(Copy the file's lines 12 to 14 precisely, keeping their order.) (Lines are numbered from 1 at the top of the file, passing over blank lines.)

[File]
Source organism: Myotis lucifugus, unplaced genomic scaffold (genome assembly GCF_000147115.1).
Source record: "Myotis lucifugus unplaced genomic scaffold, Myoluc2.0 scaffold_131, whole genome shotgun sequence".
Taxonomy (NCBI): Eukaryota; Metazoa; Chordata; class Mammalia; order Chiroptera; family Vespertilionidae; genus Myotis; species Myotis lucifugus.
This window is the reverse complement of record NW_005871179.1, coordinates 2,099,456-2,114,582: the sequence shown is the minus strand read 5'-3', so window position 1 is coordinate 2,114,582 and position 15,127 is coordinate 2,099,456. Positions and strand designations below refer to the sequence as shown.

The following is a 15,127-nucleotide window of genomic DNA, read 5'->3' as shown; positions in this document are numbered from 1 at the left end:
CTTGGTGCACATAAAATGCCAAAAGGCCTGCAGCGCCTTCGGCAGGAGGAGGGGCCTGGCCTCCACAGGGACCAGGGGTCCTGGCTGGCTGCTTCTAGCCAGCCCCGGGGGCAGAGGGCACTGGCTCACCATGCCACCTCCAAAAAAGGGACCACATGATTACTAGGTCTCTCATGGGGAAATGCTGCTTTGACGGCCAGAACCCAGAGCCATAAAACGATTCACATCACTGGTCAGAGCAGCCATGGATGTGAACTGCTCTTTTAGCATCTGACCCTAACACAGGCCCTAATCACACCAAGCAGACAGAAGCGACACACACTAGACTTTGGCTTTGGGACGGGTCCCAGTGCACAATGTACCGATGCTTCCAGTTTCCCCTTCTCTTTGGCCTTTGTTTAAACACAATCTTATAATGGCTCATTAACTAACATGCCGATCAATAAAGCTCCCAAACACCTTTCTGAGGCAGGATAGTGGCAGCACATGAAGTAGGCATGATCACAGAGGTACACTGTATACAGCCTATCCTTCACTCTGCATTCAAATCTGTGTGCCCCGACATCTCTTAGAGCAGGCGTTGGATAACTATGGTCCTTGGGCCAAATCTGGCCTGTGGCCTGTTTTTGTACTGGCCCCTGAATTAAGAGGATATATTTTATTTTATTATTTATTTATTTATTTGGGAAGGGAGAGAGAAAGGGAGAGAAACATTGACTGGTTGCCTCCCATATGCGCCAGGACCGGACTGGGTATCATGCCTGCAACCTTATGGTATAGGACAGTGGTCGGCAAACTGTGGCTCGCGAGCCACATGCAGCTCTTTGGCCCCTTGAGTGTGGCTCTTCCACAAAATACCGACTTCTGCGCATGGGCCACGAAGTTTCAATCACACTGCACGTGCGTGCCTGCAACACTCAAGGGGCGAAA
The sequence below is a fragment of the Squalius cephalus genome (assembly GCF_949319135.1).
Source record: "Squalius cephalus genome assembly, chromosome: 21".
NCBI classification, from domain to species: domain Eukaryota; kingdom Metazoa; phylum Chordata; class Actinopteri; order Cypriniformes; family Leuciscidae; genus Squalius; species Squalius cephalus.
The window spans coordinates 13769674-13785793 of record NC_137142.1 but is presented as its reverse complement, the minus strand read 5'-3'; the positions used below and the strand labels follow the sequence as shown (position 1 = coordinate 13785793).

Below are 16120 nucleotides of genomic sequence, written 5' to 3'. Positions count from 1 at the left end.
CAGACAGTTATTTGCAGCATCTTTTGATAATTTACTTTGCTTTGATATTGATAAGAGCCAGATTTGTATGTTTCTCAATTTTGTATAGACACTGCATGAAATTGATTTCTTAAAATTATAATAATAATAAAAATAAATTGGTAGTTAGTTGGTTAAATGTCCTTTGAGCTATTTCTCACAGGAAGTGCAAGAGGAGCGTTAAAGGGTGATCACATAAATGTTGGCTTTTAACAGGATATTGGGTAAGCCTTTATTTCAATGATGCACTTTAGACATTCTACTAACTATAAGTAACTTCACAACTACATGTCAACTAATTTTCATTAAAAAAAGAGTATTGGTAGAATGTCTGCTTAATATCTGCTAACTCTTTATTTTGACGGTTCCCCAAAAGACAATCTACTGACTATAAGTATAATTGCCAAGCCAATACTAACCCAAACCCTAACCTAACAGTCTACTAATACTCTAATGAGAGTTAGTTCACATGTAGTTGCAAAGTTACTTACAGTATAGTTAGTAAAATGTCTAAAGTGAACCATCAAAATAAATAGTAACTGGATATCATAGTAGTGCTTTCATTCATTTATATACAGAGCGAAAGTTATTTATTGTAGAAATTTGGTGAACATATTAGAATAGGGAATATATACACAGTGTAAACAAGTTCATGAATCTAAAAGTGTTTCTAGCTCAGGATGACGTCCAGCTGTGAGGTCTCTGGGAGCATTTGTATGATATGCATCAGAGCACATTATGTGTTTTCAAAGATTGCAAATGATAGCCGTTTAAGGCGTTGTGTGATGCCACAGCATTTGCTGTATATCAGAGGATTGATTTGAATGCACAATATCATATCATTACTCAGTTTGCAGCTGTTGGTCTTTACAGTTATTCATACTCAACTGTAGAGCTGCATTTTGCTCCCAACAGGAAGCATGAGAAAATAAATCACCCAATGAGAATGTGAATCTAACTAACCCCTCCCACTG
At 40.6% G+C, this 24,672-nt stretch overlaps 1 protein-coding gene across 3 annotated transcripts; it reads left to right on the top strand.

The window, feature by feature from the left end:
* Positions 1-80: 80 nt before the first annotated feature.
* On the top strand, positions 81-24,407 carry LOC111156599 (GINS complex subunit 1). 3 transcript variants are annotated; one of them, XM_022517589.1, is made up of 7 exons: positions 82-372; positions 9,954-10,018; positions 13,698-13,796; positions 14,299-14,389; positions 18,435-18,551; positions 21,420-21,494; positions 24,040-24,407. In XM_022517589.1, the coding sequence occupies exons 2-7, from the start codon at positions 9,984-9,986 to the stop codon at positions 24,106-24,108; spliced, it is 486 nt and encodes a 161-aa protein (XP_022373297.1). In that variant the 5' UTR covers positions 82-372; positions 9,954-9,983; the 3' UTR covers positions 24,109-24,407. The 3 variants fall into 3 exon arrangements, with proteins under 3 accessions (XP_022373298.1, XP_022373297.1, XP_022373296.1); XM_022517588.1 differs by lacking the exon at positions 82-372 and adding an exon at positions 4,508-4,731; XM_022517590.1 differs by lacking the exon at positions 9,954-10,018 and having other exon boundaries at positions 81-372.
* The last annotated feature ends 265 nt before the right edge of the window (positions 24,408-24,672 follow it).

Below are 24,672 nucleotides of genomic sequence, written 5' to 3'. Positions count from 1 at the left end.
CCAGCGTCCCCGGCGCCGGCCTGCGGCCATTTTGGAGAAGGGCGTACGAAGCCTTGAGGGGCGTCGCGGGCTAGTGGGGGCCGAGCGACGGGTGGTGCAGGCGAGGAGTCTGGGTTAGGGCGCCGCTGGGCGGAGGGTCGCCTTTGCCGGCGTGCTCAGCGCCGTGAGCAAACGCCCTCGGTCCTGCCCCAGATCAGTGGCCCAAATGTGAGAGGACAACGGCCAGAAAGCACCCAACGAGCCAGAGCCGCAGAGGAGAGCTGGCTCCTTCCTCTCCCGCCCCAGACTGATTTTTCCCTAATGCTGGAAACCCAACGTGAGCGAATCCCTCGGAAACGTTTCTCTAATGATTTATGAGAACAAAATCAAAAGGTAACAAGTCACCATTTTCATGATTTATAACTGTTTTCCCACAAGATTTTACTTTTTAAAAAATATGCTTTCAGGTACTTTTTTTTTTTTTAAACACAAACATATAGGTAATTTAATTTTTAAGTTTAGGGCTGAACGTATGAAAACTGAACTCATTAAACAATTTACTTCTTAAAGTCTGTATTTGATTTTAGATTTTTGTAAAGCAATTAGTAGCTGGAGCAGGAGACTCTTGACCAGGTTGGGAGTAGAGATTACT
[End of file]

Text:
CAGACAGTTATTTGCAGCATCTTTTGATAATTTACTTTGCTTTGATATTGATAAGAGCCAGATTTGTATGTTTCTCAATTTTGTATAGACACTGCATGAAATTGATTTCTTAAAATTATAATAATAATAAAAATAAATTGGTAGTTAGTTGGTTAAATGTCCTTTGAGCTATTTCTCACAGGAAGTGCAAGAGGAGCGTTAAAGGGTGATCACATAAATGTTGGCTTTTAACAGGATATTGGGTAAGCCTTTATTTCAATGATGCACTTTAGACATTCTACTAACTATAAGTAACTTCACAACTACATGTCAACTAATTTTCATTAAAAAAAGAGTATTGGTAGAATGTCTGCTTAATATCTGCTAACTCTTTATTTTGACGGTTCCCCAAAAGACAATCTACTGACTATAAGTATAATTGCCAAGCCAATACTAACCCAAACCCTAACCTAACAGTCTACTAATACTCTAATGAGAGTTAGTTCACATGTAGTTGCAAAGTTACTTACAGTATAGTTAGTAAAATGTCTAAAGTGAACCATCAAAATAAATAGTAACTGGATATCATAGTAGTGCTTTCATTCATTTATATACAGAGCGAAAGTTATTTATTGTAGAAATTTGGTGAACATATTAGAATAGGGAATATATACACAGTGTAAACAAGTTCATGAATCTAAAAGTGTTTCTAGCTCAGGATGACGTCCAGCTGTGAGGTCTCTGGGAGCATTTGTATGATATGCATCAGAGCACATTATGTGTTTTCAAAGATTGCAAATGATAGCCGTTTAAGGCGTTGTGTGATGCCACAGCATTTGCTGTATATCAGAGGATTGATTTGAATGCACAATATCATATCATTACTCAGTTTGCAGCTGTTGGTCTTTACAGTTATTCATACTCAACTGTAGAGCTGCATTTTGCTCCCAACAGGAAGCATGAGAAAATAAATCACCCAATGAGAATGTGAATCTAACTAACCCCTCCCACTG
At 40.6% G+C, this 24,672-nt stretch overlaps 1 protein-coding gene across 3 annotated transcripts; it reads left to right on the top strand.

The window, feature by feature from the left end: